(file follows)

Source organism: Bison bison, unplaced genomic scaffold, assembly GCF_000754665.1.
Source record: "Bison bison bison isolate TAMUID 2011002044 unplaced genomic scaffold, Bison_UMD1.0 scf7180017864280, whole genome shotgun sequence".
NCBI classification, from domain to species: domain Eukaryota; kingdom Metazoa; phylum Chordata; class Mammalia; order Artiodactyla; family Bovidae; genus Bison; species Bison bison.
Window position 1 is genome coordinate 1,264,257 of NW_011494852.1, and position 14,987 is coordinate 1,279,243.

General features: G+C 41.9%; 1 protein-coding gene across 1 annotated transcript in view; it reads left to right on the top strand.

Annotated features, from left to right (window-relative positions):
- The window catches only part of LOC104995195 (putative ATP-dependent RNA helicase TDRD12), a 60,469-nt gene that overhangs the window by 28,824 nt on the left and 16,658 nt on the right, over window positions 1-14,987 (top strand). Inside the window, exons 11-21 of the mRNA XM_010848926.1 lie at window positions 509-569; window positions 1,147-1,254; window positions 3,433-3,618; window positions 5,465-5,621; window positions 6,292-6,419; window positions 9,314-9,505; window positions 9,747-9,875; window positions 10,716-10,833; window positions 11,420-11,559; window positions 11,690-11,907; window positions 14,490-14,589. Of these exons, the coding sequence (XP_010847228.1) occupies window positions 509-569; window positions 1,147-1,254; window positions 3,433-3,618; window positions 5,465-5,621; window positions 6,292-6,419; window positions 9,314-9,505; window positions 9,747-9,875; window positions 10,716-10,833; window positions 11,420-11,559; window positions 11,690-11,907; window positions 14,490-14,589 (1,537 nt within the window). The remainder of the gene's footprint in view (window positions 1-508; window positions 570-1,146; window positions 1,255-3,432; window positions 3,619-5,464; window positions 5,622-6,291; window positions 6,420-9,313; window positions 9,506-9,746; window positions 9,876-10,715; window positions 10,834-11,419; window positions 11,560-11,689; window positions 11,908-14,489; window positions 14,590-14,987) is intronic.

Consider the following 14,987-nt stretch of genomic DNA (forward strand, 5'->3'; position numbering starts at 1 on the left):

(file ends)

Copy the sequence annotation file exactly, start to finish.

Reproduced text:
Source organism: Bison bison, unplaced genomic scaffold, assembly GCF_000754665.1.
Source record: "Bison bison bison isolate TAMUID 2011002044 unplaced genomic scaffold, Bison_UMD1.0 scf7180017864280, whole genome shotgun sequence".
NCBI classification, from domain to species: domain Eukaryota; kingdom Metazoa; phylum Chordata; class Mammalia; order Artiodactyla; family Bovidae; genus Bison; species Bison bison.
Window position 1 is genome coordinate 1,264,257 of NW_011494852.1, and position 14,987 is coordinate 1,279,243.

General features: G+C 41.9%; 1 protein-coding gene across 1 annotated transcript in view; it reads left to right on the top strand.

Annotated features, from left to right (window-relative positions):
- The window catches only part of LOC104995195 (putative ATP-dependent RNA helicase TDRD12), a 60,469-nt gene that overhangs the window by 28,824 nt on the left and 16,658 nt on the right, over window positions 1-14,987 (top strand). Inside the window, exons 11-21 of the mRNA XM_010848926.1 lie at window positions 509-569; window positions 1,147-1,254; window positions 3,433-3,618; window positions 5,465-5,621; window positions 6,292-6,419; window positions 9,314-9,505; window positions 9,747-9,875; window positions 10,716-10,833; window positions 11,420-11,559; window positions 11,690-11,907; window positions 14,490-14,589. Of these exons, the coding sequence (XP_010847228.1) occupies window positions 509-569; window positions 1,147-1,254; window positions 3,433-3,618; window positions 5,465-5,621; window positions 6,292-6,419; window positions 9,314-9,505; window positions 9,747-9,875; window positions 10,716-10,833; window positions 11,420-11,559; window positions 11,690-11,907; window positions 14,490-14,589 (1,537 nt within the window). The remainder of the gene's footprint in view (window positions 1-508; window positions 570-1,146; window positions 1,255-3,432; window positions 3,619-5,464; window positions 5,622-6,291; window positions 6,420-9,313; window positions 9,506-9,746; window positions 9,876-10,715; window positions 10,834-11,419; window positions 11,560-11,689; window positions 11,908-14,489; window positions 14,590-14,987) is intronic.

Consider the following 14,987-nt stretch of genomic DNA (forward strand, 5'->3'; position numbering starts at 1 on the left):